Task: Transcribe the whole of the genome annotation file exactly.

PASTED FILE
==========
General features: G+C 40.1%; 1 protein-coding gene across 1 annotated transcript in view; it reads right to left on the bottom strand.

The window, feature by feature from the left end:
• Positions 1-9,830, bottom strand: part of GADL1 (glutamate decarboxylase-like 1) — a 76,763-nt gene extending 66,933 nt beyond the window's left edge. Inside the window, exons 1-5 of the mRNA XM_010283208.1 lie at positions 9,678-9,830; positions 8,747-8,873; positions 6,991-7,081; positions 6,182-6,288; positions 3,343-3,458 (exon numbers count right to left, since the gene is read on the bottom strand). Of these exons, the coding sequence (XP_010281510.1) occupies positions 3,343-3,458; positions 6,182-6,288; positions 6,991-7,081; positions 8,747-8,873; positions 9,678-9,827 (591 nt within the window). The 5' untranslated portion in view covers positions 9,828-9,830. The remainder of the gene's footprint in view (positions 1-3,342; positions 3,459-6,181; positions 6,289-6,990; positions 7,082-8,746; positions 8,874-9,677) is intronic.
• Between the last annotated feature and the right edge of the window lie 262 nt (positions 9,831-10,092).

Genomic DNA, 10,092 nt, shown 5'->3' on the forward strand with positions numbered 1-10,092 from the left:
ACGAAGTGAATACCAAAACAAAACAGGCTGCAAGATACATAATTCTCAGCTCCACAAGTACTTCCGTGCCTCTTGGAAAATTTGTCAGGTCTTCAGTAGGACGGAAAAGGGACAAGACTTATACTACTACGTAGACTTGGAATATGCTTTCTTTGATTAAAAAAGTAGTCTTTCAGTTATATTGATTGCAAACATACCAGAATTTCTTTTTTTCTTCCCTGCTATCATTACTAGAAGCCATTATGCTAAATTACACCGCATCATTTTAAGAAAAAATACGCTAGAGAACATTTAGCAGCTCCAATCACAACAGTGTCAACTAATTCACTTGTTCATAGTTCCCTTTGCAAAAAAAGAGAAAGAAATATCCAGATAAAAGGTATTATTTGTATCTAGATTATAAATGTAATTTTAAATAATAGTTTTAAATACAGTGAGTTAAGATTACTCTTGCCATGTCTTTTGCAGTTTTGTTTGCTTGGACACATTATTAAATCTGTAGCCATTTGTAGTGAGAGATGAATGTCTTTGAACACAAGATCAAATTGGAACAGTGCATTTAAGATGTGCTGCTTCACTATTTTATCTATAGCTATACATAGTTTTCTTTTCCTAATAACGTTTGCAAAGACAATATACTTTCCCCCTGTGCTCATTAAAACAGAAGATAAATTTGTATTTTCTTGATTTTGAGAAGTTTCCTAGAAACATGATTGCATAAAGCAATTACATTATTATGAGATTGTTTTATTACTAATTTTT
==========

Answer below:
General features: G+C 40.1%; 1 protein-coding gene across 1 annotated transcript in view; it reads right to left on the bottom strand.

The window, feature by feature from the left end:
• Positions 1-9,830, bottom strand: part of GADL1 (glutamate decarboxylase-like 1) — a 76,763-nt gene extending 66,933 nt beyond the window's left edge. Inside the window, exons 1-5 of the mRNA XM_010283208.1 lie at positions 9,678-9,830; positions 8,747-8,873; positions 6,991-7,081; positions 6,182-6,288; positions 3,343-3,458 (exon numbers count right to left, since the gene is read on the bottom strand). Of these exons, the coding sequence (XP_010281510.1) occupies positions 3,343-3,458; positions 6,182-6,288; positions 6,991-7,081; positions 8,747-8,873; positions 9,678-9,827 (591 nt within the window). The 5' untranslated portion in view covers positions 9,828-9,830. The remainder of the gene's footprint in view (positions 1-3,342; positions 3,459-6,181; positions 6,289-6,990; positions 7,082-8,746; positions 8,874-9,677) is intronic.
• Between the last annotated feature and the right edge of the window lie 262 nt (positions 9,831-10,092).

Genomic DNA, 10,092 nt, shown 5'->3' on the forward strand with positions numbered 1-10,092 from the left:
ACGAAGTGAATACCAAAACAAAACAGGCTGCAAGATACATAATTCTCAGCTCCACAAGTACTTCCGTGCCTCTTGGAAAATTTGTCAGGTCTTCAGTAGGACGGAAAAGGGACAAGACTTATACTACTACGTAGACTTGGAATATGCTTTCTTTGATTAAAAAAGTAGTCTTTCAGTTATATTGATTGCAAACATACCAGAATTTCTTTTTTTCTTCCCTGCTATCATTACTAGAAGCCATTATGCTAAATTACACCGCATCATTTTAAGAAAAAATACGCTAGAGAACATTTAGCAGCTCCAATCACAACAGTGTCAACTAATTCACTTGTTCATAGTTCCCTTTGCAAAAAAAGAGAAAGAAATATCCAGATAAAAGGTATTATTTGTATCTAGATTATAAATGTAATTTTAAATAATAGTTTTAAATACAGTGAGTTAAGATTACTCTTGCCATGTCTTTTGCAGTTTTGTTTGCTTGGACACATTATTAAATCTGTAGCCATTTGTAGTGAGAGATGAATGTCTTTGAACACAAGATCAAATTGGAACAGTGCATTTAAGATGTGCTGCTTCACTATTTTATCTATAGCTATACATAGTTTTCTTTTCCTAATAACGTTTGCAAAGACAATATACTTTCCCCCTGTGCTCATTAAAACAGAAGATAAATTTGTATTTTCTTGATTTTGAGAAGTTTCCTAGAAACATGATTGCATAAAGCAATTACATTATTATGAGATTGTTTTATTACTAATTTTT